It was one of those events forever etched into the memory of many. Ask any Gunflint Trail resident what happened on the 4th of July in 1999 and you’ll get the same answer, "The Blowdown." You can also ask that same resident, "What were you doing when the storm hit?" Most will be able to tell you a blow by blow story of how the storm unfolded and what was left when it had passed.
As one of those residents I can tell you what I was doing on July 4, 1999 just before noon. I was upstairs in the lodge waiting for all of the summer staff to come in for lunch for a little "speech" about attitude. Of course I can’t remember the details or who was on our crew that year(well, maybe a few), but I can tell you it was hot and muggy. When I looked out the door the sky was a very odd color, something between a fluorescent green mixed with grey and you could feel the pressure changing. Then I heard a strange sound that happened to be an 80-90 mile per hour wind approaching. Trees began to sway, limbs started dropping to the ground, rain poured from the sky and canoes flew through the air. We stood in awe while the storm raged outside the window and almost as quickly as it had started it was over.
Our lodge sits lower than most of the land surrounding it as some of you may know. When it rains our store has a nice waterfall that runs down the enormous rock we had to build on. This water tends to pool creating beautiful lakes in our store. Located on the Seagull River we are also protected from waves and high wind that occur on bigger lakes. That combined with the fact we were on the north edge of the blowdown we weren’t really sure what the impact of the brief storm we experienced was.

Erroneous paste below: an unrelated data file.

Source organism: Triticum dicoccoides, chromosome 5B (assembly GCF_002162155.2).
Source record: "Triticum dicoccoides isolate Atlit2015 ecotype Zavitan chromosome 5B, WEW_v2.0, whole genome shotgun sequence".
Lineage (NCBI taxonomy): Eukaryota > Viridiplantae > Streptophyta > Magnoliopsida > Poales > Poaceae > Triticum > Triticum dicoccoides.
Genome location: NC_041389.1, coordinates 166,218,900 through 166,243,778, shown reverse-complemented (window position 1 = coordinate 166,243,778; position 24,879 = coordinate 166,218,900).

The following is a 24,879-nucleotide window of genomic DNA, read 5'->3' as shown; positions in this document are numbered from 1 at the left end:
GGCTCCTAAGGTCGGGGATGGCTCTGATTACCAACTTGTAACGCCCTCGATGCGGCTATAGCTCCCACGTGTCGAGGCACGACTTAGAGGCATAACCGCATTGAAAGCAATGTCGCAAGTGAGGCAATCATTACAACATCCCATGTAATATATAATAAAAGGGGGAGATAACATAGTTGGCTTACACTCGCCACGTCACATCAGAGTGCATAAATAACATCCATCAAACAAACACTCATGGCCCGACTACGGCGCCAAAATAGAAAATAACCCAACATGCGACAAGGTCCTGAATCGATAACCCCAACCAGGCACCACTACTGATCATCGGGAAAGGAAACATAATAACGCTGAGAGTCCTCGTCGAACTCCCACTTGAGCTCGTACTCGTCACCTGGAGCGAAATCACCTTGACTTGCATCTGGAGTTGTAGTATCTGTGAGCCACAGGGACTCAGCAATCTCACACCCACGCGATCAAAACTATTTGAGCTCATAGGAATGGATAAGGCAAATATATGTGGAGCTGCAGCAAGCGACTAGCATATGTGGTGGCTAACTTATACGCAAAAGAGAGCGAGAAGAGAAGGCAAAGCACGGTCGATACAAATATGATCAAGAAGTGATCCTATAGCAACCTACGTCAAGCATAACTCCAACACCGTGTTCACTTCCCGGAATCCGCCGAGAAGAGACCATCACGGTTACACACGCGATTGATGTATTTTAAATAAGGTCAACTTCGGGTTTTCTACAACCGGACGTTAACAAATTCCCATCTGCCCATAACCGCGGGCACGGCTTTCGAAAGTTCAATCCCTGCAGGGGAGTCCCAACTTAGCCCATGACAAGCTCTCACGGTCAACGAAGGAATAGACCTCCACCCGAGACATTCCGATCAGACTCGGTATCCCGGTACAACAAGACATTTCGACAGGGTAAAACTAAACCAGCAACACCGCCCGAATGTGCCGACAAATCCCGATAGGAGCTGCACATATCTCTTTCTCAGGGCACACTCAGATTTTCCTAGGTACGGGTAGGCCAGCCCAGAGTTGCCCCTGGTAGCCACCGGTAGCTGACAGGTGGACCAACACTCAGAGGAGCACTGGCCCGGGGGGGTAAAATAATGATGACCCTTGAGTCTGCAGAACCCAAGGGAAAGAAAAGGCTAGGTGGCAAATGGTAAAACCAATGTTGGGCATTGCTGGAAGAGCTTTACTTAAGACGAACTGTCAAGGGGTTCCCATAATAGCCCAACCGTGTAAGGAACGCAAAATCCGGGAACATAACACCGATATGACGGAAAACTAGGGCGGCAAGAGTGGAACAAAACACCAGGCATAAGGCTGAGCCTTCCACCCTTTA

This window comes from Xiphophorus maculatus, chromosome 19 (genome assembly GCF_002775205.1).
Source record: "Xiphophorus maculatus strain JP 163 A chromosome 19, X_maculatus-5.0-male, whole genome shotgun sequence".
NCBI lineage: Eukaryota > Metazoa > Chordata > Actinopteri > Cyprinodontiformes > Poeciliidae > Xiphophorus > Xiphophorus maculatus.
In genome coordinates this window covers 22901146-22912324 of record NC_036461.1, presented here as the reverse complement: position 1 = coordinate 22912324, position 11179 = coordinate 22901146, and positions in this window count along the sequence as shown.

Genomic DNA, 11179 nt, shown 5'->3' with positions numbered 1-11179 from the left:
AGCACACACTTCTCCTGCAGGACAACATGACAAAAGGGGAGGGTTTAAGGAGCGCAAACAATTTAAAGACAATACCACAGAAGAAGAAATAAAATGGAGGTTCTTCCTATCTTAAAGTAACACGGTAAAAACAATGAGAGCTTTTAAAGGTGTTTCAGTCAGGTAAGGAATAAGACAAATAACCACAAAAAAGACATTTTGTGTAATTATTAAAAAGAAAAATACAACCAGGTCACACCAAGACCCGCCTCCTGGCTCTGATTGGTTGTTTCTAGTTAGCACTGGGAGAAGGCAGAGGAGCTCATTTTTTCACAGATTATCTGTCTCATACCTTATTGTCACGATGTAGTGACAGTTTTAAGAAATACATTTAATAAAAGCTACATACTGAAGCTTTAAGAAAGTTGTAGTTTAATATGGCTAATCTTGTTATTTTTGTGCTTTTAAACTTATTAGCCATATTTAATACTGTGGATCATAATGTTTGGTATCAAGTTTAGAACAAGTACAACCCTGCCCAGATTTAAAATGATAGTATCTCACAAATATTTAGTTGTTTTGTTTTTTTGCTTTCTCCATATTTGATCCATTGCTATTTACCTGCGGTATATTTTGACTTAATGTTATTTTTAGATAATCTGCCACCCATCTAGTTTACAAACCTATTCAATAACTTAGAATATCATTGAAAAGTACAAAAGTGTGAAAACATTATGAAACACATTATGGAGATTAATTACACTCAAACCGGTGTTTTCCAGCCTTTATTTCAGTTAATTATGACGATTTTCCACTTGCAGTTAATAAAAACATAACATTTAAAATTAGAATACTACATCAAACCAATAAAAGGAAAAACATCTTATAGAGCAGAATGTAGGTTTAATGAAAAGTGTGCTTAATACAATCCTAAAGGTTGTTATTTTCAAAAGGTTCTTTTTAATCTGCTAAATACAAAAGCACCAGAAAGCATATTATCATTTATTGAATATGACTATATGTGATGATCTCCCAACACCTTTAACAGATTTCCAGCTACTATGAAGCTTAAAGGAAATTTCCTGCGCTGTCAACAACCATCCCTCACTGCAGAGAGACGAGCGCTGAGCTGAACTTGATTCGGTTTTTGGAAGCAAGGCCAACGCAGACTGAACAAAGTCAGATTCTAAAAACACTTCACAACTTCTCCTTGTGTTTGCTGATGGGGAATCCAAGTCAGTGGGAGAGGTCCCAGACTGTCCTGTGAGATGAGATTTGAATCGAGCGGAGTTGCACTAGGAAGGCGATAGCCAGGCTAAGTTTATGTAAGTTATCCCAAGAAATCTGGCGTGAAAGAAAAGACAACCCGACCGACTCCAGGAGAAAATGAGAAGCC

Weather on different parts of the Gunflint Trail can vary tremendously. It may be raining on Poplar and sunny on Saganaga or vice versa. Our power was out, but being at the end of the road it wasn’t an uncommon occurence. When I went outside I saw branches and trees that had toppled over and immediately started to work with the saw to clear some of the brush off of the canoe piles and driveway. Other staff members were busy assessing the roadway in case an emergency vehicle needed to get through while yet others were making their way by boat to check on some cabin owners across the river.
A side note on the neighbors. Some of you know or are familiar with Ralph and Bea Griffith, the last owners of Chik-Wauk Resort. They were staying at Chik-Wauk during the storm and I sent Mike’s cousin over to check on them and to let them know we would get someone over there with a chain saw to get their driveway cleared just as soon as we could. Mike’s cousin knocked on the door, then knocked a little louder until they came to the door. When she asked if they were ok they gave her a strange look, like, "Why wouldn’t we be?" It turns out they had been taking a nap and hadn’t even heard the storm go through! Their lights had been turned off so they hadn’t even realized their power was out.
Anyway. It was extremely hot and muggy after the storm went through and adrenaline was coursing through my veins as I worked to cut branches out of the way. Panting and exhausted I felt a twinge in my stomach and then thought better of working so hard. The twinge was my reminder that I was carrying a baby in my belly at the time.